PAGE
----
In other news, the initial jobless claims jumped to 185,000 for the week ending on April 9. This marks a gain of 18,000 from the previous week; however, continued claims declined by 48,000 for the same period. Investors are worried that higher inflation rates will bring the economy into a recession. As a result, investors are flocking to gold and silver to hedge against inflation.
Producer Prices Jumped 11.2% from a Year Ago
Apr. 13, 2022
The producer price index (PPI), which calculates the cost paid by wholesalers, jumped 1.4% in March and 11.2% year-over-year. The PPI increase is currently the largest gain on record and is expected to climb even higher in the months to come. Core PPI, which excludes energy, food, and trade services, rose 0.9% -close to double the Dow Jones estimate.
PPI is regarded as an effective measure for calculating the production costs of goods and services. Energy prices were a big factor in the higher-than-expected producer costs, increasing 5.7% in March. As inflation continues to heat up, market investors are speculating that the Fed will raise interest rates higher and more frequently in 2022.
Savvy investors are protecting their wealth against inflation by purchasing precious metals. Today, gold grew 0.40% to $1,983.00 per ounce. Silver jumped 0.99% to $25.89 per ounce. Platinum increased 1.45% to $1000.50 per ounce, while Palladium rose 2.32% to $2,452.00 per ounce. Bitcoin surged 1.07% to 40,513.80.
Inflation Hits New 40 Year Peak, Coming in Higher Than Expected for March
Apr. 12, 2022
The consumer price index (CPI), which calculates a varied basket of goods and services, soared 8.5% year over year, higher than the Dow Jones 8.4% estimate. Excluding energy and food costs, the CPI rose 6.5%. The headline inflation rate is the highest recorded in over 40 years, With the current inflation rate reminiscent of the late 70s and early 80s stagflation period.
Cost of living surpassed pay gains for the workforce. Real worker data shows that overall earnings fell by 0.8% for March, and real average hourly earnings also declined by 0.8%. Higher inflation rates and lower wages have many Americans struggling to make ends meet. To help protect their financial future, investors are flocking to gold and silver as a hedge against inflation.
Bitcoin Falls 5% as Sell-Off Continues Through Monday
April. 11, 2022
Bitcoin is experiencing a sell-off as investors prepare for the results of the Fed’s meeting minutes, as the Fed will provide information on policies that can affect cryptocurrency. Current treasury rates recently hit a three-year high, which influences the value of riskier assets. As a result, bitcoin fell to around $41,116.
Bitcoin’s retreat comes after a surge in digital currency investment from large financial institutions over the past two weeks. Terraform bought $175 million worth of bitcoin, while Michael Saylor’s MicroStrategy invested $191 million in the digital currency. Many investors think that bitcoin will rise after the Fed releases inflation data Tuesday, while opponents believe that bitcoin will fall along with the stock market.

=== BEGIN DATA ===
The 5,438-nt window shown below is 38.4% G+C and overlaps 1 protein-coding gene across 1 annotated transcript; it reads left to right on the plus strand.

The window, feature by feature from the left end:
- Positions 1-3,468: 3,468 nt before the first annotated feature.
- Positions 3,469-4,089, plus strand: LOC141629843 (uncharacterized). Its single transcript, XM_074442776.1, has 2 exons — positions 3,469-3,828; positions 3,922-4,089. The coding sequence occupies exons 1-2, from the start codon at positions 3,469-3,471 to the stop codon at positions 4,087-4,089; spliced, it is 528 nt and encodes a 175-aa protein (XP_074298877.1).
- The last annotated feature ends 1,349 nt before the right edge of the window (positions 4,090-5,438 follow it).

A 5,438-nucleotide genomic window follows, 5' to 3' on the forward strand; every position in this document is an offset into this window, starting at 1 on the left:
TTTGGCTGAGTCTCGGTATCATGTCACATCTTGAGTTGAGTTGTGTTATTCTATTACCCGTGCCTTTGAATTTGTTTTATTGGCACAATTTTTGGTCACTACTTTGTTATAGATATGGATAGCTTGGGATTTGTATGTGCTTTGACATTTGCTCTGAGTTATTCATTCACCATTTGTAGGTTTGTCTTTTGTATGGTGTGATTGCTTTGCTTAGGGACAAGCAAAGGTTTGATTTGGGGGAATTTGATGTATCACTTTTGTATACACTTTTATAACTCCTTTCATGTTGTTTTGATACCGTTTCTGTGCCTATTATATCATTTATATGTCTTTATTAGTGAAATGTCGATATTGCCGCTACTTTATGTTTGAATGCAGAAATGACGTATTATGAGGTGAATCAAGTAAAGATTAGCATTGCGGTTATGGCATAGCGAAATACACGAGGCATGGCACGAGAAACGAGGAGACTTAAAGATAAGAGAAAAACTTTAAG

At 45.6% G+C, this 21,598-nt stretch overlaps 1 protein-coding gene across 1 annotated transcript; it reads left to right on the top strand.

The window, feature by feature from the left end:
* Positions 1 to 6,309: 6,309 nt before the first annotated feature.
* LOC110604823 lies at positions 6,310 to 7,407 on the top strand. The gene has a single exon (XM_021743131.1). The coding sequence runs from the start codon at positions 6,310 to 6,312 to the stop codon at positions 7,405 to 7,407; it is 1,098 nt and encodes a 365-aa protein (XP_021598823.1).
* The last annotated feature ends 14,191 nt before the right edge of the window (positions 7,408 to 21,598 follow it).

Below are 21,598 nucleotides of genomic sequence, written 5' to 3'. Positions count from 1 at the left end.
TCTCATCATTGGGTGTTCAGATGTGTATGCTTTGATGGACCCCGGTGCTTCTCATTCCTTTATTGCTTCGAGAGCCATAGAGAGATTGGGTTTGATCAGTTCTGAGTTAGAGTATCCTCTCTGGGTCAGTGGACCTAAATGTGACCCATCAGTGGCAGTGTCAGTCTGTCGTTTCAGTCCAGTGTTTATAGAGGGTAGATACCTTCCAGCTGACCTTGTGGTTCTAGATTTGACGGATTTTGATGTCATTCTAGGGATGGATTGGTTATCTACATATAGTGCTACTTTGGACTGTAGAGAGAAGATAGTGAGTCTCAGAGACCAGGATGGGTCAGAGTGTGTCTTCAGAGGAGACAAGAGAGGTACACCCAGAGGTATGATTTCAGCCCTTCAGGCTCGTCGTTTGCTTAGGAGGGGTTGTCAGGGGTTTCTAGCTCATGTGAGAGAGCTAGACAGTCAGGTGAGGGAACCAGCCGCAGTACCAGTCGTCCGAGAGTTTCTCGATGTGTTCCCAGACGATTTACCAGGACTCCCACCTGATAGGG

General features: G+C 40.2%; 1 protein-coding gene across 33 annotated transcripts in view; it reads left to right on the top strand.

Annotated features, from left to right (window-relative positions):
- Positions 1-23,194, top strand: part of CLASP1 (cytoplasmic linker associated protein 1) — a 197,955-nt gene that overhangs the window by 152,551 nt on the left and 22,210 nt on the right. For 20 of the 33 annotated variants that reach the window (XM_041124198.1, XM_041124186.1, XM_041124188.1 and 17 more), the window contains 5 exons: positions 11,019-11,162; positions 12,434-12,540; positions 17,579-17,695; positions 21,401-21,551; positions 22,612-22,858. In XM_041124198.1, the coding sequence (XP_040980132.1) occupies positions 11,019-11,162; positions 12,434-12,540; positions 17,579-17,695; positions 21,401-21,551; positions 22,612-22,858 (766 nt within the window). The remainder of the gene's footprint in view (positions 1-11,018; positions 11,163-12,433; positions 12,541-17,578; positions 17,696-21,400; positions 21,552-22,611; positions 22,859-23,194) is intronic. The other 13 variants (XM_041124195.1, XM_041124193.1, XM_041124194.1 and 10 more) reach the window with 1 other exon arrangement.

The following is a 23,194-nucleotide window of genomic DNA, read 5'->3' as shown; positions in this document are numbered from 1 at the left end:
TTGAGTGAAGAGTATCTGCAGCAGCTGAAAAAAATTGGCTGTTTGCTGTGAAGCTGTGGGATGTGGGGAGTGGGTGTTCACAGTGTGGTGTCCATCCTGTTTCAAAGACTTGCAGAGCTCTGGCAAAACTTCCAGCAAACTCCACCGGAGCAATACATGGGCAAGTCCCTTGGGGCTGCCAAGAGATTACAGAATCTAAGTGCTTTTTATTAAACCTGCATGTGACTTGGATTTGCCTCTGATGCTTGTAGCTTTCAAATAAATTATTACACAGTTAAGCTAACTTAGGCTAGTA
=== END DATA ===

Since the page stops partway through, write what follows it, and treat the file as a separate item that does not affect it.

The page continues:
Credit Card Debt Explodes to a Record-Breaking $41.8 Billion
Apr. 8, 2022
A Federal Reserve consumer credit report released in February, details current savings and debt amongst Americans. The report states that consumer credit rose by $8.9 billion in January, to a total of $41.98 billion. The total number of debt is the highest recorded amount in US history. Also, January’s debt increase is one of the largest monthly increases recorded. About $23.8 billion of debt was attributed to non-revolving credit (car and student loans) and $18 billion was recorded for revolving credit (credit card debt).
Another troubling data point was also presented in the consumer credit report, which is that Americans have expended almost all their savings. The personal savings rate came in at 6.3%, which is significantly lower than the 34% rate in 2020. Financial analysts believe that Americans are struggling with higher rates of inflation and salaries that cannot keep up with the cost of living.
Gold grew 0.49% to $1,948.50 per ounce. Silver fell 0.28% to $24.82 per ounce. Platinum increased 1.46% to $995.00 per ounce, while Palladium jumped 9.51% to $2,508.00 per ounce. Bitcoin sunk 1.23% to $42,916.00.
The Ruble Returns to Pre-Invasion Exchange Rate
Apr. 7, 2022
The Russian currency gained against the dollar today, reaching 75 rubles per dollar and 81 per euro. The ruble is now at its strongest level since Feb 19, which was right before the Russian invasion of Ukraine. After the initial invasion and the subsequent western-imposed sanctions, the ruble collapsed – dropping as low as 150 rubles per dollar.
Moscow recently stepped up efforts to counter the effects of economic sanctions, which include negotiating an increase in the sale of natural resources to China and India, plus demanding rubles as a form of payment for energy by countries Russia deems ‘unfriendly.’ Another element that has given the ruble a boost is the recent pegging of gold to the ruble: a fixed price of 5,000 rubles per gram of gold has been implemented.